Several other alternatives to trusting, such as constructive delivery, financial instruments, and insurance-funded prearrangements, are reviewed under separate guidelines.


  1. Sellers offering prepaid contracts should register with the regulatory authority and establish a prepaid contract trust fund prior to offering such contracts to the public.
  2. All sellers of prepaid contracts including, but not limited to, funeral establishments, cemetery authorities, crematory authorities, memorial retailers, direct disposers, and third party sellers, should be subject to deposit requirements which represent an adequate portion of the proceeds to assure the seller’s performance at time of need. The seller should be entitled to retain a percentage of the prepaid contract that is sufficient to cover sales and operational expenses.
  3. Within a reasonable time after receipt, sellers should deposit the required amount into a prepaid contract trust fund. The deposits into a prepaid contract trust fund should be set aside until delivery or performance has occurred.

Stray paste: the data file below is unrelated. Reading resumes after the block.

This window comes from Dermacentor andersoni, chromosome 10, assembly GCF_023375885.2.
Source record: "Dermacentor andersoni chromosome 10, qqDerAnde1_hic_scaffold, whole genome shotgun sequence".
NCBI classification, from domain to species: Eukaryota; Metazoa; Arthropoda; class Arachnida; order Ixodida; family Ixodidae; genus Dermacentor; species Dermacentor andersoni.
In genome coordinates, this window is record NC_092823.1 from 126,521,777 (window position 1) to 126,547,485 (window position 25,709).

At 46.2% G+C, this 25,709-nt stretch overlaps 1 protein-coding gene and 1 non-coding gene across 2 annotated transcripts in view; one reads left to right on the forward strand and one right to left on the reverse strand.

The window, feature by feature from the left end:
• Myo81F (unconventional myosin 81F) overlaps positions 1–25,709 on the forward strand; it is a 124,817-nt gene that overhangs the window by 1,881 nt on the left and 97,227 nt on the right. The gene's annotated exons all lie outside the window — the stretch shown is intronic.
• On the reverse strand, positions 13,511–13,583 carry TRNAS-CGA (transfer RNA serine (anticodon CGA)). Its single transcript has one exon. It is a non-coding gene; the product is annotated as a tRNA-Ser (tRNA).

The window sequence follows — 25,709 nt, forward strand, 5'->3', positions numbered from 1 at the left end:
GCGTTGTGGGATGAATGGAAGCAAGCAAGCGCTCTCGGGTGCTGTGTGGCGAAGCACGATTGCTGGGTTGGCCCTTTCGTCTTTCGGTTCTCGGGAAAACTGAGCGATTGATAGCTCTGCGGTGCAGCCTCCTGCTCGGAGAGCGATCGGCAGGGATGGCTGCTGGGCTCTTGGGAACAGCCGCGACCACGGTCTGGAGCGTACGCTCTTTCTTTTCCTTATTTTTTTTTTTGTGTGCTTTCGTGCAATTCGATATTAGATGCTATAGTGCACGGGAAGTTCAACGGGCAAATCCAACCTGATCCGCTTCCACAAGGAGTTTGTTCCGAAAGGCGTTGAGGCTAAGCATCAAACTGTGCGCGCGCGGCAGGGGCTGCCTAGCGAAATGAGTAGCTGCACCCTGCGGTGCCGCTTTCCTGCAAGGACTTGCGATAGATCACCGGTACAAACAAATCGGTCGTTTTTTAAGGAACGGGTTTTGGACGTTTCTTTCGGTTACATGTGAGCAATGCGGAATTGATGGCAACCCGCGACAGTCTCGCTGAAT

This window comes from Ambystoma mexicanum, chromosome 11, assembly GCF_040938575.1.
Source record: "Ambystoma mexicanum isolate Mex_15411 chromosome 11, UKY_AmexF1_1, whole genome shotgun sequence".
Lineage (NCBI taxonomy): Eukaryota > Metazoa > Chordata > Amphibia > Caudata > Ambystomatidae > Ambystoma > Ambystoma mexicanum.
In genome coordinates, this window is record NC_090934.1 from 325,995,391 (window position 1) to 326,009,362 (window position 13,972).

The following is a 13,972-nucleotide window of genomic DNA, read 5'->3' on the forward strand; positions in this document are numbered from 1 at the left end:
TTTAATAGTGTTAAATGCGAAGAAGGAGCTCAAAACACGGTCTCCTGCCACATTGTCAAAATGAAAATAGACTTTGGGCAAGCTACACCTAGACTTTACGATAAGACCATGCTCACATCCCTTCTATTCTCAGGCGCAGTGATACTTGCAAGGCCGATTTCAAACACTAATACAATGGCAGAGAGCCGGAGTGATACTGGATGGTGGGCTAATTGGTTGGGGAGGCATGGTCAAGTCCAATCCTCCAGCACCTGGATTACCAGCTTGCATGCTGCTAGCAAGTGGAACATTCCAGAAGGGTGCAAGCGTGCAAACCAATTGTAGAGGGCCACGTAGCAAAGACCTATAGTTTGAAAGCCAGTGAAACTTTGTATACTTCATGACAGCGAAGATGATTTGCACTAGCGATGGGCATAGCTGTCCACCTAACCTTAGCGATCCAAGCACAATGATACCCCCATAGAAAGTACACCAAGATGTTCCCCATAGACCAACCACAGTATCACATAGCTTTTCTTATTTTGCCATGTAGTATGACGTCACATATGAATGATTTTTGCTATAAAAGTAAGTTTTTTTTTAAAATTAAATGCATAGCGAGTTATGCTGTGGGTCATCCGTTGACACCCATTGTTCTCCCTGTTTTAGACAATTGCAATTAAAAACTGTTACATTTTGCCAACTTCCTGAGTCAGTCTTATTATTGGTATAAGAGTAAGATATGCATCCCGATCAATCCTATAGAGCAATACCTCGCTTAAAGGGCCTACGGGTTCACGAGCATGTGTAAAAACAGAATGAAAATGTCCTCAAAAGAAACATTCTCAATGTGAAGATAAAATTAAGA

4. The amount trusted should be based on the purchase price or cost of providing the items under the prepaid contract, but should not include finance charges, sales tax, charges relating to the interment rights, arrangement conference fees, or charges for credit life insurance. With respect to merchandise, a reasonable percentage could be based on the wholesale cost; for services, the amount trusted could be based on a percentage of the retail price; and for cash advance items, the amount could be at 100% of the price specified in the prepaid contract.
  5. There should be a determination whether the seller is entitled to receive periodic disbursements of income or to withdraw excess income from the prepaid contract trust fund.
  6. There should be a procedure tor treating capital gains and losses affecting the overall funding level of the prepaid contract trust fund.
  7. There should be a procedure to assess adequate funding levels that may require additional contributions to restore the prepaid contract trust fund to an amount sufficient to satisfy the outstanding liabilities of the seller.
  8. There should be a procedure for converting prepaid contract trust funds to insurance.